As it was to turn out we weren’t. Some managed an awful lot better than others. Those least able to bear the economic pain were hit hardest. And the problems that resulted were stored up and cut loose into the political system in the general elections of 2016 and 2020.
The former was marked by Fine Gael’s slogan “keep the recovery going”, illustrating that the party was either unaware or uninterested in the reality that the recovery was the preserve of some, and nowhere to be seen for others.
The general election last February was a signpost further down the same road.
Large tracts of people were fed up because they continued to feel left behind in a country where some were long back up on the horse and galloping through new prosperity.
Mr Varadkar, in his speech last week, appeared to be concerned about the prospect of another unequal recovery. Yet in recent weeks, his policies suggest somebody acting as if nothing has changed since last February.
For instance, he wants to raise the threshold for inheritance tax, already at a pretty generous €335,000. One of his party’s main planks in the programme for government is a pledge not to increase income tax or the USC. So where, beyond borrowing, is the money going to come from to fill the hole in the public finances? There is precious little stomach for new taxes. Whose services are going to be hit worst? Those who have the least political power or leverage?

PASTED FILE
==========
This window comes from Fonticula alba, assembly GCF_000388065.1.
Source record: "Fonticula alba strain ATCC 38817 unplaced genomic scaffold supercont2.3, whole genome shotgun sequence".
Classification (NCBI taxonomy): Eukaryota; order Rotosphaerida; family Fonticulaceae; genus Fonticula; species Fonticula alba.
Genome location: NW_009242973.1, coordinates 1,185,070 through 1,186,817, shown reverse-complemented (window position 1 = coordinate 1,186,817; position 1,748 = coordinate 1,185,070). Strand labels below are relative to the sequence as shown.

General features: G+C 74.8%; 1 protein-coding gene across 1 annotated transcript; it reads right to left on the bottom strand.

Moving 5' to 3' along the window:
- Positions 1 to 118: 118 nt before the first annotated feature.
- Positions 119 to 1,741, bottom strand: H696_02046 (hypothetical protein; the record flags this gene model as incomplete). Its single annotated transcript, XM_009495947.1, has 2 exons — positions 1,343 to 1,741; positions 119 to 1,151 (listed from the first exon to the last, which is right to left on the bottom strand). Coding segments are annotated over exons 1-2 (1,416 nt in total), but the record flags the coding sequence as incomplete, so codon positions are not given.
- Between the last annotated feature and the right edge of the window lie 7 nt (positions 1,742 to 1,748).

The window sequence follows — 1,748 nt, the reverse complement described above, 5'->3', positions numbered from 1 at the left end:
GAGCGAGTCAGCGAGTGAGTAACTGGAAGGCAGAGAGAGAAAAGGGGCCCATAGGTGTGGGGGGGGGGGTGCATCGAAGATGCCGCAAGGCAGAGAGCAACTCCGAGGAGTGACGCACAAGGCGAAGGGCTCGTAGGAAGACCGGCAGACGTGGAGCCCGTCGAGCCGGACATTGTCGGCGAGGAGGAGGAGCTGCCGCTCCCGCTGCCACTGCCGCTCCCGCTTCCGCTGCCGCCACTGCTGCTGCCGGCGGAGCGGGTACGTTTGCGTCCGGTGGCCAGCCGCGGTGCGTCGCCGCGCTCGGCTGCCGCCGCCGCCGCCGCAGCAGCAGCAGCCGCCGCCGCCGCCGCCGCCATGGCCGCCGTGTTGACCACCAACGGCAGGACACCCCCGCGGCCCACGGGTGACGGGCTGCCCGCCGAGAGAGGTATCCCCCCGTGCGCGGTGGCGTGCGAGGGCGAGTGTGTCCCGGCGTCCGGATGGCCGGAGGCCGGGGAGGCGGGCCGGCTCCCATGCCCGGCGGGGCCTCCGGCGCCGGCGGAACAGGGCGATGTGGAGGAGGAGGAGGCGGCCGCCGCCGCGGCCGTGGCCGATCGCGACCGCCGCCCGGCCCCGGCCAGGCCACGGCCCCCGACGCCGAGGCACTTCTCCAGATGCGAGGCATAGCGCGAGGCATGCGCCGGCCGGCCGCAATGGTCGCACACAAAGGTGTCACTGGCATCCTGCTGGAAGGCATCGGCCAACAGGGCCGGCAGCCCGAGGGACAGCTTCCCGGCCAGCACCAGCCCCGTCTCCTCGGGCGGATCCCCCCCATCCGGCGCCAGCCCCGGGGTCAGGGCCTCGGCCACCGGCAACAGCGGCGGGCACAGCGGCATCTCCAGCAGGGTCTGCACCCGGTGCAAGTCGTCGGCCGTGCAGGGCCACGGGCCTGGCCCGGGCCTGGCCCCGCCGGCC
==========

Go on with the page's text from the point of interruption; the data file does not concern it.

By the same token, the new Public Expenditure minister, Michael McGrath, declared last week that a proposed 2% increase in public pay will go ahead in October. As if nothing has changed.
There may well be a case to be made for accelerating pay equalisation in some sectors. But a blanket hike in pay while others are seeing their lives upended in a few short months?
The Government, and the wider body politic, has recent experience of how not to manage a recovery in terms of burden-sharing. At least they face into the coming storm with that advantage. There are additional factors to consider also. The emigration valve is most likely turned off. Youth unemployment is a huge issue, and, if not tackled properly, could lead to serious unrest. But dealing with these matters is the stuff of governance today.
Whether lessons have been learned from the last recession will become apparent over the coming months. The tone set this week was not encouraging, but let’s wait and see whether or not there can be a fair recovery this time around.